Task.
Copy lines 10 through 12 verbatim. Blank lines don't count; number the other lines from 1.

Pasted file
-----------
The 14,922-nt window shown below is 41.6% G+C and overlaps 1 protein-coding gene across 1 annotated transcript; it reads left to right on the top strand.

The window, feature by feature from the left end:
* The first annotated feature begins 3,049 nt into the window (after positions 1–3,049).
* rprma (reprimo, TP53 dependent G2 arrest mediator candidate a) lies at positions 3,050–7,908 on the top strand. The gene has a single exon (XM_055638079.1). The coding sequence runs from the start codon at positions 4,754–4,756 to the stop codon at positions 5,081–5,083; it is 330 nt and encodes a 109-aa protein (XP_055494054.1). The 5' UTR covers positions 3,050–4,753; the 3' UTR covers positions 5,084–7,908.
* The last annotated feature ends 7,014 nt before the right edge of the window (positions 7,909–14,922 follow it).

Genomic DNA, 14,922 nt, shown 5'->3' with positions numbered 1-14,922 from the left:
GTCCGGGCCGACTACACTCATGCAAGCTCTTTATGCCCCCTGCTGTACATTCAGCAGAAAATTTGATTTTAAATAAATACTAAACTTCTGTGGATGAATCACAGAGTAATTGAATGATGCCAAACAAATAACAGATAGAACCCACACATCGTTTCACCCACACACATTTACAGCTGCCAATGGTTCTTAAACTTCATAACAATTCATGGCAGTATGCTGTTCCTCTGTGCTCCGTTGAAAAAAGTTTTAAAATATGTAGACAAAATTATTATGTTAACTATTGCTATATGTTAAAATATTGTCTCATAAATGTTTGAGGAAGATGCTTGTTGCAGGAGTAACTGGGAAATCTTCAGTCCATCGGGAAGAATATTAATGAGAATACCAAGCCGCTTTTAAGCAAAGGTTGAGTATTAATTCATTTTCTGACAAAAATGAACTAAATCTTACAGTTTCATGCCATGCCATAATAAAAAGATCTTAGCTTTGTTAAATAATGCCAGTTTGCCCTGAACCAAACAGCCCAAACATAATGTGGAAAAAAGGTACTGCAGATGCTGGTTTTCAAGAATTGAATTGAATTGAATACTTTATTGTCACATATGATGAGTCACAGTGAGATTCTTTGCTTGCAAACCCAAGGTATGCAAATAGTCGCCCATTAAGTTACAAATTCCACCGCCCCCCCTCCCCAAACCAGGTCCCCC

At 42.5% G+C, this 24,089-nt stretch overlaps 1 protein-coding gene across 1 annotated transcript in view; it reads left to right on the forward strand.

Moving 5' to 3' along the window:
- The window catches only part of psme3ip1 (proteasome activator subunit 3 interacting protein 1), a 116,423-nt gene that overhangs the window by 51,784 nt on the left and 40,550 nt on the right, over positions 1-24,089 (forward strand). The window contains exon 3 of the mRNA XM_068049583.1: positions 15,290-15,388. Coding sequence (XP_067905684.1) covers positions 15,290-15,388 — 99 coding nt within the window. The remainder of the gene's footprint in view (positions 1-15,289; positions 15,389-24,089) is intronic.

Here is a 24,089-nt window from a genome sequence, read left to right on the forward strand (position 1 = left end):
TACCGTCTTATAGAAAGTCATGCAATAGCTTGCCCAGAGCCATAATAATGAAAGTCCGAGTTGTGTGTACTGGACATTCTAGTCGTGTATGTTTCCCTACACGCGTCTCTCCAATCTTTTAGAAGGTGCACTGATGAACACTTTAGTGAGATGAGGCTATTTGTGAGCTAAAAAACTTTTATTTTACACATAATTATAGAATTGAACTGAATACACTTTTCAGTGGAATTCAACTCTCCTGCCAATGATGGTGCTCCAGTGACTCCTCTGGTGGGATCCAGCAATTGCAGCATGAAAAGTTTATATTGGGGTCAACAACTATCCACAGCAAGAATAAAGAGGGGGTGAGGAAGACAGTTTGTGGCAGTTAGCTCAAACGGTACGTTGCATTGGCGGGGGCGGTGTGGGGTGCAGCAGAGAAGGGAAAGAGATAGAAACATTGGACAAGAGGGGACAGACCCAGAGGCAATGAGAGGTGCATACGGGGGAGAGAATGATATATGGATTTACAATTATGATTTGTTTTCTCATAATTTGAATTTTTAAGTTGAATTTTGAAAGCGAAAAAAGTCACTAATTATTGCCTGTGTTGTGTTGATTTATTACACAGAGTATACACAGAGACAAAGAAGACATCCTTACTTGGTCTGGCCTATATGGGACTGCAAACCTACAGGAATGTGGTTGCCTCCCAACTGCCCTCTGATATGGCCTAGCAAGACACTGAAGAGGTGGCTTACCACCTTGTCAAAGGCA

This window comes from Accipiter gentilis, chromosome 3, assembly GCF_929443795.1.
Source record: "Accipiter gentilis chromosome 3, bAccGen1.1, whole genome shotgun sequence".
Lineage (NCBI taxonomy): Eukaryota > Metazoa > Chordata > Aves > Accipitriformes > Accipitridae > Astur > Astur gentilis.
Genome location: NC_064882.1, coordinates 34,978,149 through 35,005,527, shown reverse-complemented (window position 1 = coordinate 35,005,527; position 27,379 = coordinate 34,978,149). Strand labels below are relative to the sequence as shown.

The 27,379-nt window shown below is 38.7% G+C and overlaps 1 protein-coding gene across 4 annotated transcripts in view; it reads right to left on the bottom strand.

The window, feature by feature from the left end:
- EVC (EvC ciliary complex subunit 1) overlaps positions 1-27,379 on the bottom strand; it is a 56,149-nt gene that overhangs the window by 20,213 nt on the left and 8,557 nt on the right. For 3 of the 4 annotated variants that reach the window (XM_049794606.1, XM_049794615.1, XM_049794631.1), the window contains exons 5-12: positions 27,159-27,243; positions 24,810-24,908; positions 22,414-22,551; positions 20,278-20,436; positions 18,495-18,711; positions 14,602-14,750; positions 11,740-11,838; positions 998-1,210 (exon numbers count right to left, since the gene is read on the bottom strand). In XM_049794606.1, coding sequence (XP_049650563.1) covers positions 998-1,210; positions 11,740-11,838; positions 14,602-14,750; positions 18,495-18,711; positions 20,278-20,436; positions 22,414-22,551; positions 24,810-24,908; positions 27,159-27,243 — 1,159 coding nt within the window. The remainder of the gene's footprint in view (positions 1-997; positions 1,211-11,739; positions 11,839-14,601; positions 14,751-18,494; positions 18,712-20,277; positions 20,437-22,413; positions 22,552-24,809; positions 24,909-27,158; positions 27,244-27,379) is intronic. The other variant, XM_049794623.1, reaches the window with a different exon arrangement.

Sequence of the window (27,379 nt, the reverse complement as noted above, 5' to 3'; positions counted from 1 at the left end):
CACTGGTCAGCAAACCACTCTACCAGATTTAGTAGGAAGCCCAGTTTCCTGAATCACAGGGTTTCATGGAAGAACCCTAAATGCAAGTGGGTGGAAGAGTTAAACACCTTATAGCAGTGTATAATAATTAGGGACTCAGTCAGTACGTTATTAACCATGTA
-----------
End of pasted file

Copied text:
- The window catches only part of psme3ip1 (proteasome activator subunit 3 interacting protein 1), a 116,423-nt gene that overhangs the window by 51,784 nt on the left and 40,550 nt on the right, over positions 1-24,089 (forward strand). The window contains exon 3 of the mRNA XM_068049583.1: positions 15,290-15,388. Coding sequence (XP_067905684.1) covers positions 15,290-15,388 — 99 coding nt within the window. The remainder of the gene's footprint in view (positions 1-15,289; positions 15,389-24,089) is intronic.

Here is a 24,089-nt window from a genome sequence, read left to right on the forward strand (position 1 = left end):
TACCGTCTTATAGAAAGTCATGCAATAGCTTGCCCAGAGCCATAATAATGAAAGTCCGAGTTGTGTGTACTGGACATTCTAGTCGTGTATGTTTCCCTACACGCGTCTCTCCAATCTTTTAGAAGGTGCACTGATGAACACTTTAGTGAGATGAGGCTATTTGTGAGCTAAAAAACTTTTATTTTACACATAATTATAGAATTGAACTGAATACACTTTTCAGTGGAATTCAACTCTCCTGCCAATGATGGTGCTCCAGTGACTCCTCTGGTGGGATCCAGCAATTGCAGCATGAAAAGTTTATATTGGGGTCAACAACTATCCACAGCAAGAATAAAGAGGGGGTGAGGAAGACAGTTTGTGGCAGTTAGCTCAAACGGTACGTTGCATTGGCGGGGGCGGTGTGGGGTGCAGCAGAGAAGGGAAAGAGATAGAAACATTGGACAAGAGGGGACAGACCCAGAGGCAATGAGAGGTGCATACGGGGGAGAGAATGATATATGGATTTACAATTATGATTTGTTTTCTCATAATTTGAATTTTTAAGTTGAATTTTGAAAGCGAAAAAAGTCACTAATTATTGCCTGTGTTGTGTTGATTTATTACACAGAGTATACACAGAGACAAAGAAGACATCCTTACTTGGTCTGGCCTATATGGGACTGCAAACCTACAGGAATGTGGTTGCCTCCCAACTGCCCTCTGATATGGCCTAGCAAGACACTGAAGAGGTGGCTTACCACCTTGTCAAAGGCA